Re: Find duplicate files.
by grinder (Bishop) on Feb 26, 2001 at 19:56 UTC

    Interesting. I wrote my own that does pretty much the same thing, but in a different way (I only use one hash, so I suspect it will use less memory (but see response below for the final word)).

    #! /usr/bin/perl -w use strict; use File::Find; use Digest::MD5; my %digest; my $total_bytes = 0; my $dups = 0; sub wanted { return unless -f $_; my $bytes = -s _; return unless $bytes; if( !open IN, $_ ) { print "Cannot open $_ for input: $!\n"; return; } my $md5 = Digest::MD5->new; my $d = $md5->addfile( *IN )->digest; close IN; if( defined $digest{$d} ) { print "$bytes\t$digest{$d}\t$File::Find::name\n"; $total_bytes += $bytes; ++$dups; } else { $digest{$d} = $File::Find::name; } } foreach my $d ( @ARGV ) { print "=== directory $d\n"; find \&wanted, $d; } printf "Statistics: Duplicates: %12d Bytes: %12d KBytes: %12d MBytes: %12d GBytes: %12d\n", $dups, $total_bytes, $total_bytes / (1024**1), $total_bytes / (1024**2), $total_bytes / (1024**3);

    It is very verbose, but that's because I pipe the output into something that can be handed off to users in a spreadsheet so that they can do their own housekeeping (2Gb of duplicates in 45Go of files...).

    BTW, you can also save a squidgin of memory by using the digest() method, rather than the hexdigest() method, since the value is not intended for human consumption.

      Yes, but there is a fundamental difference...

      The first script will only do MD5 hashes on files if there is more than one file with the same file size, then compares the MD5s for the files of that size. Yours MD5's *everything*, then compares *all* the MD5s. If a file has a unique filesize, it *can't* have a duplicate.

      Depending on the make up of the files, this can have a dramatic effect:

      Files: 15272 Duplicates: 999 Bytes: 15073525
      First script: real 0m11.855s user 0m2.590s sys 0m1.640s Second script: real 0m49.589s user 0m17.110s sys 0m6.500s
      The second script is four times slower than the first...

      Admittedly, if all your files were the same size there would be no difference, but in most cases, the first script will win. But hey...

        Me again (posted as Anonymous Monk last time) As above, I drew a blank on google, and was amazed that even stuff written in C and posted on Freshmeat was stupidly slow at finding duplicate files. I knew I should have checked Perlmonks sooner :-) Just to point out the differences in real-time speed depending on how much of how many files you read in in the comparison step, I coded up another version in a little (fully functional though) utility.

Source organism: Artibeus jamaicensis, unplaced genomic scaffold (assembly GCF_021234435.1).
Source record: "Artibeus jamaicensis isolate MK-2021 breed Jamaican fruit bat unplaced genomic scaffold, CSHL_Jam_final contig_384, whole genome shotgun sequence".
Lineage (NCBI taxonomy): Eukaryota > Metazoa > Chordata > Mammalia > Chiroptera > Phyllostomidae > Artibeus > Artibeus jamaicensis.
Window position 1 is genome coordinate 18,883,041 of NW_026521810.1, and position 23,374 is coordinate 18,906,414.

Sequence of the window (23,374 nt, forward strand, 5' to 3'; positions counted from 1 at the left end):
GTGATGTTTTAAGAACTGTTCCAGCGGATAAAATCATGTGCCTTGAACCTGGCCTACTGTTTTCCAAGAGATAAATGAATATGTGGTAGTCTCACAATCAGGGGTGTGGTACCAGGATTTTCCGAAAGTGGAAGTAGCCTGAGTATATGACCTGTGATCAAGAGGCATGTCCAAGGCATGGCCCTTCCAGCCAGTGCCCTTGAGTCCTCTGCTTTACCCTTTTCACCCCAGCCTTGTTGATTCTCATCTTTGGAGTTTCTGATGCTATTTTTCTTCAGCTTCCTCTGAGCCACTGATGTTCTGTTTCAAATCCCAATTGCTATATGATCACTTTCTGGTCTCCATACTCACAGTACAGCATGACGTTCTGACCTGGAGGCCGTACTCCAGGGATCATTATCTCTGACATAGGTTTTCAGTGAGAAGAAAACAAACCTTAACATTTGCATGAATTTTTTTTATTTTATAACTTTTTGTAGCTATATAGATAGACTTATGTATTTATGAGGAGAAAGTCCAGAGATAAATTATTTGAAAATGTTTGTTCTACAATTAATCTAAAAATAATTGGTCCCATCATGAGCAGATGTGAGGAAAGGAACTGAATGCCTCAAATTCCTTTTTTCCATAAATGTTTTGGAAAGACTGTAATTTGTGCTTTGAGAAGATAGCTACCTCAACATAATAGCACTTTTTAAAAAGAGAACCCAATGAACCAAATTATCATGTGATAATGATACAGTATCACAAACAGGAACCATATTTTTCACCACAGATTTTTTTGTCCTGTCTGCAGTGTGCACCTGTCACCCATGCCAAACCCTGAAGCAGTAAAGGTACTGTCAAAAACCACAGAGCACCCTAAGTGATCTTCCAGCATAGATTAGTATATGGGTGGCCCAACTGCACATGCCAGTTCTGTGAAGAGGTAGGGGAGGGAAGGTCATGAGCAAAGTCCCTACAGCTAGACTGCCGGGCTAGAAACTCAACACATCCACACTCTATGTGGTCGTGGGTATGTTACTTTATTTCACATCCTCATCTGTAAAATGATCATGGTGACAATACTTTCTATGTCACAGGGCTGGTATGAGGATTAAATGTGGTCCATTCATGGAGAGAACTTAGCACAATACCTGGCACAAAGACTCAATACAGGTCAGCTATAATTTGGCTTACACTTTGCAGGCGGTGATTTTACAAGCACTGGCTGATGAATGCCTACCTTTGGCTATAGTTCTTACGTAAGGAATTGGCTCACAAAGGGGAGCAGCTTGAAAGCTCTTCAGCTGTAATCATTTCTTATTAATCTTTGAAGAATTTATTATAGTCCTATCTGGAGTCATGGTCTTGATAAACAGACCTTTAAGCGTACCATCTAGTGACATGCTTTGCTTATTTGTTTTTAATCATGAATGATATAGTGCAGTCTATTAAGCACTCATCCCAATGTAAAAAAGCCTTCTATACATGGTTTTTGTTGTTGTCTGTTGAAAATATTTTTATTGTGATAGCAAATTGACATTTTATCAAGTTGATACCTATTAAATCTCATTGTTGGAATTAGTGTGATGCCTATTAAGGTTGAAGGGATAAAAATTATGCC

The code for script three is below


        scenario 1: a bundle of MP3 files
        number of files: 5969
        Number of duplicates: 11
        Total size of all files: 16,560,706,048 (~16 gigs)

        (script one - original, MD5 hash files with same file size)

        ... 37,411,688 bytes in duplicated files real 5m1.753s user 1m48.760s sys 0m31.010s
        (script two - MD5 hash calculated on *all* files)
        Duplicates: 11 Bytes: 37411688 real 17m1.262s user 6m56.060s sys 1m59.830s
        fdupes (C program from - uses same algorithm as script two)
        real 6m25.131s user 2m42.310s sys 0m32.450s
        (script three - see below, read up to first \n char for initial check, then read whole file in for full check. No MD5s calculated at all)
        37,411,688 bytes in duplicated files real 0m48.545s user 0m2.150s sys 0m1.460s
        Yes, that *is* 48 seconds rather than 5 or 17 minutes. This is because script 3 reads the first line in as a comparison first - creating an MD5 hash requires that the whole file is read in.

        Scenario 2: home directory
        number of files: 15280
        Number of duplicates: 998
        Total size of all files: 677,698,560 (677 megs)

        Script one results

        15,073,517 bytes in duplicated files real 0m9.745s user 0m2.610s sys 0m1.220s
        Script two results
        Duplicates: 998 Bytes: 15073517 real 0m51.197s user 0m17.520s sys 0m6.700s
        fdupes (C program from - uses same algorithm as script two)
        real 0m18.332s user 0m8.080s sys 0m5.270s
        Script three results
        15,069,331 bytes in duplicated files real 0m12.924s user 0m3.110s sys 0m2.510s
        (Note less duplicates found by script three as it skips all the small files < 100 bytes)

        The third script is slower than the first in this situation as it must do multiple compares (ie a with b, a with c, a with d) rather than using the MD5 hashing technique It would be even slower if we counted small files (timed at around 23 seconds). Both 1 and 3 are still *much* faster than 2 though. The fdupes benchmarks are just in there for comparison to show how a bad algorithm can slow down a fast language.

        Also note that not using MD5 hashes means I suffer if there are three or more identical, large, files, but I wanted to be *absolutely* sure not to get any false positives and MD5 hashing doesn't (quite) do that. So I do a byte-for-byte comparison between possible pairs.

        There is almost certainally another way - we could do two passes using the MD5 technique, creating MD5 hashes for the first (say) 200 bytes of each file in the first pass, then MD5-ing on the whole file if the first ones match. This should give us good performance on both large numbers of duplicated small files *and* small numbers of duplicates of large files. But that's something for another day, and I somehow *prefer* to do byte-by-byte checks. Paranoia, I guess.